by Brian Hioe
Photo Credit: Our Youth in Taiwan/Facebook
OUR YOUTH IN TAIWAN (我們的青春，在台灣), the winner for best documentary at this year’s Golden Horse Awards would be a highly personal character study of two participants in the Sunflower Movement. The first would be Chen Wei-ting, one of the two most recognizable student leaders from the movement, and the second is Cai Bo-yi, a Chinese participant in the movement. However, the film ultimately becomes the personal story of the director, too, by the film’s conclusion. [Full disclosure: The author of this review is acquainted with the film’s two subjects, the director, and appears briefly in the film]
Our Youth In Taiwan’s choice of subjects proves striking since both Chen and Cai were the object of controversy after the Sunflower Movement, when both turned towards electoral aims. Chen later faced a scandal regarding past incidents of sexual harassment during his abortive run for Miaoli legislature and withdrew from the race, while Cai ran for student council at Tamkang University only to be targeted because of being a Chinese student studying in Taiwan—despite her past record of social movement participation—resulting in her election defeat.
In the film, director Fu Yue benefits from years of following her subjects, having begun filming both of them before either was famous. Fu Yue follows both Chen and Cai through a number of surprising experiences, such as visiting China at a point before Chen was banned from China, and a meeting in Hong Kong between Chen and Joshua Wong at a point before the Umbrella or Sunflower Movements had broken out.
Concerns of identity are likely behind why Fu would film both a Taiwanese student and Chinese student, with Fu discussing in the film that she was originally concerned she would be excluded from contemporary Taiwanese social movements for being waishengren. Past films of Fu’s have taken up issues such as Fu being bullied as a child for not being able to speak Taiwanese, something that led to attacks on Fu from pan-Green media, though such pan-Green media outlets were quick to delete attacks on Fu after her win at the Golden Horse Awards.
Namely, Fu caused a public controversy at the Golden Horse Awards during the award ceremony by tearfully declaring support for Taiwanese independence while receiving the award last year, resulting in Chinese condemnations of the award ceremony.
Either way, between the two subjects, it is likely Chen’s story that stands out. This would be not only because of Chen’s greater relative fame but because Chen’s outgoing and humorous personality frequently becomes the center of attention. The film features many extended segments of Chen singing karaoke, for example, perhaps most notably Chen singing The Internationale on several occasions, and self-reflective or quasi-philosophical statements by Chen bookend many of the film’s themes.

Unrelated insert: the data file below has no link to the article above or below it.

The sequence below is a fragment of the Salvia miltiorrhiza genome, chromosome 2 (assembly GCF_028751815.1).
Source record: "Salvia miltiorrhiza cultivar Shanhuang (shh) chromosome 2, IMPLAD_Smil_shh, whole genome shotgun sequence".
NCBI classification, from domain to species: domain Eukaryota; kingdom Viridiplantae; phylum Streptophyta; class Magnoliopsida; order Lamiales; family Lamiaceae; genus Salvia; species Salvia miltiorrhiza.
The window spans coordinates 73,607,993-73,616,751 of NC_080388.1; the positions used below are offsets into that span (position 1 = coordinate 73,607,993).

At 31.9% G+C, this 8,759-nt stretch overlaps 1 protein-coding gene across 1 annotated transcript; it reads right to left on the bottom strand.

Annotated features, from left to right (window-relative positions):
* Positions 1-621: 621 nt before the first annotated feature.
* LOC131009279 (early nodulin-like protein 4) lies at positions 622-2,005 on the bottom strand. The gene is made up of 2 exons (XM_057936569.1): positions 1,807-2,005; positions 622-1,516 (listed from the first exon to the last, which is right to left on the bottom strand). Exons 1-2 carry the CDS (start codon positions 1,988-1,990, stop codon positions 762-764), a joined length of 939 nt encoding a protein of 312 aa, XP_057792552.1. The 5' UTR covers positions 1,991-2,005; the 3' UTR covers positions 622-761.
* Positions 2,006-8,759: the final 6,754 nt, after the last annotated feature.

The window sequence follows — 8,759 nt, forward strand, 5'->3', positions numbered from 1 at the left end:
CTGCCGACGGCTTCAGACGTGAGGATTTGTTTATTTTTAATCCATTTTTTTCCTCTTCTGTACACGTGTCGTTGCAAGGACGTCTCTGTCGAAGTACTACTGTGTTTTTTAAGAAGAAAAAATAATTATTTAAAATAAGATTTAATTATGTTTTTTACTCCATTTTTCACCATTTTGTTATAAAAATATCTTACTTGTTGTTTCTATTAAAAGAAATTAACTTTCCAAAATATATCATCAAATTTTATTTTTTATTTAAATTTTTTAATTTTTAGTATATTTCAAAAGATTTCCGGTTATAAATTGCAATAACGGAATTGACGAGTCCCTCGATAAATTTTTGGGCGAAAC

These include Chen reflecting on how the leadership structure of the Sunflower Movement occupation became not too dissimilar from that of a closed-door government, the sense of power and privilege that comes with celebrity, or how his motivations in participating in social movements and his past incidents of sexual harassment may have both stemmed from the same psychological issues. Though the film would ultimately be incomplete without the inclusion of Cai, in this way, the film probably does slant toward a focus on Chen—Chen’s sex scandal was previously in itself the focus of separate film by Fu, entitled A Perfect Crash.
Indeed, it generally proves surprising how much access Chen and Cai allowed Fu to vulnerable movements, including with regards to Cai and her family being “invited to tea” by Chinese authorities, though the scandals faced by Chen and Cai leads Fu to also cite that she eventually had difficulty finishing the film. The film ultimately closes with Fu’s authorial voice entering the film to declare that she intends to move on from her subjects. While assessments of the ultimate decision by Fu to include her own views in the film have been mixed, something that Fu has acknowledged in public comments, at the same time, this reflects broader trends in Taiwanese contemporary documentary film, by which documentary films often become about their director by the film’s end, or at least include highly personal elements.
Yet, in this way, Our Youth in Taiwan, is primarily a film about a generation of young people and their struggles, perhaps more than one about the Sunflower Movement itself. As the verdict is still out on whether the struggles of young people of the Sunflower generation, it may be fitting that the conclusion of the film is also inconclusive, ending with the director deciding to bid her subjects farewell instead of resolving into any particular conclusion.